By Henry Fry, Team Coordinator, DK
It’s the humans who get the spotlight on Father’s Day. But how could we forget the powerful paternal carers of the animal world? Here are five fantastic non-human Dads giving it all for their families.
Here's a role-reversal that mums might envy: in the courtship of seahorses, it's the male who carries their young. He incubates the female’s eggs in a pouch for a period up to 45 days before giving birth to fully developed offspring. The dads even experience contractions!
Both penguin parents win the prize for Excellent Animal Carer. But it's the father who is left literally holding the baby – with his flippers! After the female lays her egg, her nutritional reserves are depleted and she goes to the ocean for two months to feed. This means Dad is left to keep the delicate egg off the freezing tundra ground, and away from the worst of the Antarctic weather.
Despite their polygamous ways, the flightless ostrich deadringer is one of the animal kingdom’s most dedicated dads. A male rhea incubates up to 50 eggs from his multiple partners over a period of six weeks, scaring off predators and female rheas who might be after an egg of their own.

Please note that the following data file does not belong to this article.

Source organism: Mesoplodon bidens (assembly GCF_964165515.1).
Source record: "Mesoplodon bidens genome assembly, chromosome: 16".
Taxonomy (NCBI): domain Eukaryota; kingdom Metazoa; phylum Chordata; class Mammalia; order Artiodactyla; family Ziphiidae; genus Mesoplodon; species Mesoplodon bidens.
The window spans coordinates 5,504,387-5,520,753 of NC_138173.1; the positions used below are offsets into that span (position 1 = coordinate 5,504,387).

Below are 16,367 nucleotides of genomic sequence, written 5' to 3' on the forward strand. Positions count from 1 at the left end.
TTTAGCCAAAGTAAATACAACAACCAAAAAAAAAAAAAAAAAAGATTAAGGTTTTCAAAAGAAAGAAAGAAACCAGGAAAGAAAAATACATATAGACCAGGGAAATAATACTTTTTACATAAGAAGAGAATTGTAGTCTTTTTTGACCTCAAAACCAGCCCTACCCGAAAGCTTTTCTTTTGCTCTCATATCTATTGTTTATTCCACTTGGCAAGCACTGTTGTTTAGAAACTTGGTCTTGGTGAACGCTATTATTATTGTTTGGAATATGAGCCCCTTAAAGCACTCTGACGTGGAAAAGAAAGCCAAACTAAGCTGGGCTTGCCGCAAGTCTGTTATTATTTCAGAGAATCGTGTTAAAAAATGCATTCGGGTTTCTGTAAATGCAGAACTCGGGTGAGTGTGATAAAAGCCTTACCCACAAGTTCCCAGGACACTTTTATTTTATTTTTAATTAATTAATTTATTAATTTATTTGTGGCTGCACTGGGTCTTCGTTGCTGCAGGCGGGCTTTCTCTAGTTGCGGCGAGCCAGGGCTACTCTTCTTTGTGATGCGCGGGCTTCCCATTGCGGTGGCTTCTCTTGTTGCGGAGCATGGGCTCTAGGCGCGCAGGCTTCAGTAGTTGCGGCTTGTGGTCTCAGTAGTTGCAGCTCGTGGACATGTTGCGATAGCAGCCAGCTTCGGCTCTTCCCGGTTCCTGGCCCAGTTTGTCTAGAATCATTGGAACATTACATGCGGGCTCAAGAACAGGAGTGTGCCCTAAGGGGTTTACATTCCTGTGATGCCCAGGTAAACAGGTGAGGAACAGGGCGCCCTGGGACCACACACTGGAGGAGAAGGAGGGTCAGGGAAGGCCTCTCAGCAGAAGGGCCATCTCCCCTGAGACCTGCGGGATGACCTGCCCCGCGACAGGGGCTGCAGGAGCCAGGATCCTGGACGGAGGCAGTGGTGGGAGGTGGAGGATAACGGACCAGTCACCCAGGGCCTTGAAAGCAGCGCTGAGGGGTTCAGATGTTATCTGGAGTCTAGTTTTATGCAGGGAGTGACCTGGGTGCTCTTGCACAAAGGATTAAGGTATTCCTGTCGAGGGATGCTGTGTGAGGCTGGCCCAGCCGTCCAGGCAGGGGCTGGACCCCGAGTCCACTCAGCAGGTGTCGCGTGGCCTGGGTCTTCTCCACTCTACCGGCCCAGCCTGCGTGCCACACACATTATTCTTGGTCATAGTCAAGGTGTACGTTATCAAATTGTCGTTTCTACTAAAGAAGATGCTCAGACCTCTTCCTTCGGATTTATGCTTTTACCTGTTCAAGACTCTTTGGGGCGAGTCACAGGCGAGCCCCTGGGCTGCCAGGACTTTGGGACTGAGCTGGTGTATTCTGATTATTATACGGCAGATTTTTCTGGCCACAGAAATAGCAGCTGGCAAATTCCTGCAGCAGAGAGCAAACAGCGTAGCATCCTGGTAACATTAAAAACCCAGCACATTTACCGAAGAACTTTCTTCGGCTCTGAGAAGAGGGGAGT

Wolf dads are equivalent to tiger mums: attentive, monogamous and fiercely protective. After their mate has given birth, she stays with her pink, helpless pups in their den for several weeks. During this time it's down to Dad to provide and defend the family unit, bringing back kills to his litter which Mum regurgitates for her young. As they grow, Dad teaches the young pups the ways of the wolf, helping them integrate into the pack.
Male marmosets feed their young, groom them, and carry them through the trees, while females take a much more "laid back" approach. After childbirth, marma-mums take a pretty relaxed attitude to parenthood. During labour, Dad acts as midwife, too!